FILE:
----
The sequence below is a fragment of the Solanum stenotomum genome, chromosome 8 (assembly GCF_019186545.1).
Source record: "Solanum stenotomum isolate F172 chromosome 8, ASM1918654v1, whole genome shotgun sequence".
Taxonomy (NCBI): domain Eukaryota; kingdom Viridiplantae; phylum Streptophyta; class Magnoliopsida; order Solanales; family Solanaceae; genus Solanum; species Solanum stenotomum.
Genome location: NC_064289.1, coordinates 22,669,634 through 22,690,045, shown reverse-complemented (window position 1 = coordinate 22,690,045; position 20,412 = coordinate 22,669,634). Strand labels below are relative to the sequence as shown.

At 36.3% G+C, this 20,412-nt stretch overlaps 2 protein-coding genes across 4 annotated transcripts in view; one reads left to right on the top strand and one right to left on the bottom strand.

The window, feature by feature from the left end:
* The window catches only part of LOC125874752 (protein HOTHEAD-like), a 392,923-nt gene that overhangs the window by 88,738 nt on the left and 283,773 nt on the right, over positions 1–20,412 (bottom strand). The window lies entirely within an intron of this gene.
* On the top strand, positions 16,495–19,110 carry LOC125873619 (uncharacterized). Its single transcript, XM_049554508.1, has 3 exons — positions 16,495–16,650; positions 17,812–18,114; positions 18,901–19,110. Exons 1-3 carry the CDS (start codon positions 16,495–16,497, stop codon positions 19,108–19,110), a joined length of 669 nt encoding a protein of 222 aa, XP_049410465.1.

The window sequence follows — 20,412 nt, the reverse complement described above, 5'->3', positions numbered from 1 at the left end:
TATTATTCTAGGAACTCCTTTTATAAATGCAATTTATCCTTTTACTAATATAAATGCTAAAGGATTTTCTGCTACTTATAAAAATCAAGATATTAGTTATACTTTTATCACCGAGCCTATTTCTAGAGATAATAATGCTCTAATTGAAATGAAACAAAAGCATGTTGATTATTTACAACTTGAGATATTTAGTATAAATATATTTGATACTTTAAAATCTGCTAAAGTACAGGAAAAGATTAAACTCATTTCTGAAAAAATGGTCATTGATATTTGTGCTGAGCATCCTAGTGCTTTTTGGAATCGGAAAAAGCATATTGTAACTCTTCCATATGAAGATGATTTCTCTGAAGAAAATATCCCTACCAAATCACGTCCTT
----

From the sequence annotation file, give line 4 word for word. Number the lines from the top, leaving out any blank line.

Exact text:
Genome location: NC_064289.1, coordinates 22,669,634 through 22,690,045, shown reverse-complemented (window position 1 = coordinate 22,690,045; position 20,412 = coordinate 22,669,634). Strand labels below are relative to the sequence as shown.